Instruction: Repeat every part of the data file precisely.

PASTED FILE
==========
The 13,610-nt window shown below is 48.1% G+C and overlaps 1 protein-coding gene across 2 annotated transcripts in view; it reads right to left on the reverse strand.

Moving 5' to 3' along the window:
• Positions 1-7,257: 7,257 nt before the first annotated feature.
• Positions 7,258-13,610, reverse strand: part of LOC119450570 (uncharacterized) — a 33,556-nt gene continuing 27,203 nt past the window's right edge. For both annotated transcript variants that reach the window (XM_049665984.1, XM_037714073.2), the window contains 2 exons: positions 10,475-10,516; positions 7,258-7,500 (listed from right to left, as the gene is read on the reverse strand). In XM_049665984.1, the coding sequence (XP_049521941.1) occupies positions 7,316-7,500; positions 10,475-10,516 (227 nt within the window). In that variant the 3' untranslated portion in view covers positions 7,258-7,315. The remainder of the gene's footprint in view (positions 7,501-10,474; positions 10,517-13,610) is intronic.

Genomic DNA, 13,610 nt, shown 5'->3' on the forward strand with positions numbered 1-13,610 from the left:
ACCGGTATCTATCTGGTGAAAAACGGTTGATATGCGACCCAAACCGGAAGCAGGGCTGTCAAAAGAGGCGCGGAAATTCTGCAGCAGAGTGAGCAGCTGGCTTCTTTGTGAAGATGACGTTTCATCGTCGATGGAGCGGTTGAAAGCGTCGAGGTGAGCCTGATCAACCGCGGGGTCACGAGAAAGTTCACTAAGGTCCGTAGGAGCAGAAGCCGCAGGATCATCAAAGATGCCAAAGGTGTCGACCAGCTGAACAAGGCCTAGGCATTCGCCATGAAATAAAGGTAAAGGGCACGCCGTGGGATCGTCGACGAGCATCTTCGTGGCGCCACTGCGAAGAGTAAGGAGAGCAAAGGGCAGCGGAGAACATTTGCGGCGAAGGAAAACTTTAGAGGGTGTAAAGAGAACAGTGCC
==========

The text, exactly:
The 13,610-nt window shown below is 48.1% G+C and overlaps 1 protein-coding gene across 2 annotated transcripts in view; it reads right to left on the reverse strand.

Moving 5' to 3' along the window:
• Positions 1-7,257: 7,257 nt before the first annotated feature.
• Positions 7,258-13,610, reverse strand: part of LOC119450570 (uncharacterized) — a 33,556-nt gene continuing 27,203 nt past the window's right edge. For both annotated transcript variants that reach the window (XM_049665984.1, XM_037714073.2), the window contains 2 exons: positions 10,475-10,516; positions 7,258-7,500 (listed from right to left, as the gene is read on the reverse strand). In XM_049665984.1, the coding sequence (XP_049521941.1) occupies positions 7,316-7,500; positions 10,475-10,516 (227 nt within the window). In that variant the 3' untranslated portion in view covers positions 7,258-7,315. The remainder of the gene's footprint in view (positions 7,501-10,474; positions 10,517-13,610) is intronic.

Genomic DNA, 13,610 nt, shown 5'->3' on the forward strand with positions numbered 1-13,610 from the left:
ACCGGTATCTATCTGGTGAAAAACGGTTGATATGCGACCCAAACCGGAAGCAGGGCTGTCAAAAGAGGCGCGGAAATTCTGCAGCAGAGTGAGCAGCTGGCTTCTTTGTGAAGATGACGTTTCATCGTCGATGGAGCGGTTGAAAGCGTCGAGGTGAGCCTGATCAACCGCGGGGTCACGAGAAAGTTCACTAAGGTCCGTAGGAGCAGAAGCCGCAGGATCATCAAAGATGCCAAAGGTGTCGACCAGCTGAACAAGGCCTAGGCATTCGCCATGAAATAAAGGTAAAGGGCACGCCGTGGGATCGTCGACGAGCATCTTCGTGGCGCCACTGCGAAGAGTAAGGAGAGCAAAGGGCAGCGGAGAACATTTGCGGCGAAGGAAAACTTTAGAGGGTGTAAAGAGAACAGTGCC